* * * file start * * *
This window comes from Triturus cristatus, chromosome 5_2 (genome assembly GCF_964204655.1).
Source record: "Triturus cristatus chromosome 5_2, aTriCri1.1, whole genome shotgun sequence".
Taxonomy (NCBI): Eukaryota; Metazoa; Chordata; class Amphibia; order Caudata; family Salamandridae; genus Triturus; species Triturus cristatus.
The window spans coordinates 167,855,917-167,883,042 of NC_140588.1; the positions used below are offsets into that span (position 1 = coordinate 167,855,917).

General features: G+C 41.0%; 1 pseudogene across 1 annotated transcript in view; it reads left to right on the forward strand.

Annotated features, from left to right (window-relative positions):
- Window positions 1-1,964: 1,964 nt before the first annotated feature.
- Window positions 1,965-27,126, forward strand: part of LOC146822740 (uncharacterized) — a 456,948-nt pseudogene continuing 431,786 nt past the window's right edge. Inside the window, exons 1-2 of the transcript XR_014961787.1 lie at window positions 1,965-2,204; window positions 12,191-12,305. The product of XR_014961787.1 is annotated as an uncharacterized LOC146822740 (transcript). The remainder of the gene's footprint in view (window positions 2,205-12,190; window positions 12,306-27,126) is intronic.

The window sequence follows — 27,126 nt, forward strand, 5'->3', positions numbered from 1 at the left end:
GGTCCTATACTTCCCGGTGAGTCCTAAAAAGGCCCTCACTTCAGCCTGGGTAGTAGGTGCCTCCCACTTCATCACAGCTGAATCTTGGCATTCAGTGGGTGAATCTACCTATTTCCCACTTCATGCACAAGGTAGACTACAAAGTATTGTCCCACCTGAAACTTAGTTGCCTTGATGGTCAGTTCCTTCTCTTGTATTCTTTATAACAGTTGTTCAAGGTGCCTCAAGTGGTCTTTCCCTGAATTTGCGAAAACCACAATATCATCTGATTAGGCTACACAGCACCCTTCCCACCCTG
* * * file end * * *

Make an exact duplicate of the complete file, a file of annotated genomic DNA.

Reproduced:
This window comes from Triturus cristatus, chromosome 5_2 (genome assembly GCF_964204655.1).
Source record: "Triturus cristatus chromosome 5_2, aTriCri1.1, whole genome shotgun sequence".
Taxonomy (NCBI): Eukaryota; Metazoa; Chordata; class Amphibia; order Caudata; family Salamandridae; genus Triturus; species Triturus cristatus.
The window spans coordinates 167,855,917-167,883,042 of NC_140588.1; the positions used below are offsets into that span (position 1 = coordinate 167,855,917).

General features: G+C 41.0%; 1 pseudogene across 1 annotated transcript in view; it reads left to right on the forward strand.

Annotated features, from left to right (window-relative positions):
- Window positions 1-1,964: 1,964 nt before the first annotated feature.
- Window positions 1,965-27,126, forward strand: part of LOC146822740 (uncharacterized) — a 456,948-nt pseudogene continuing 431,786 nt past the window's right edge. Inside the window, exons 1-2 of the transcript XR_014961787.1 lie at window positions 1,965-2,204; window positions 12,191-12,305. The product of XR_014961787.1 is annotated as an uncharacterized LOC146822740 (transcript). The remainder of the gene's footprint in view (window positions 2,205-12,190; window positions 12,306-27,126) is intronic.

The window sequence follows — 27,126 nt, forward strand, 5'->3', positions numbered from 1 at the left end:
GGTCCTATACTTCCCGGTGAGTCCTAAAAAGGCCCTCACTTCAGCCTGGGTAGTAGGTGCCTCCCACTTCATCACAGCTGAATCTTGGCATTCAGTGGGTGAATCTACCTATTTCCCACTTCATGCACAAGGTAGACTACAAAGTATTGTCCCACCTGAAACTTAGTTGCCTTGATGGTCAGTTCCTTCTCTTGTATTCTTTATAACAGTTGTTCAAGGTGCCTCAAGTGGTCTTTCCCTGAATTTGCGAAAACCACAATATCATCTGATTAGGCTACACAGCACCCTTCCCACCCTG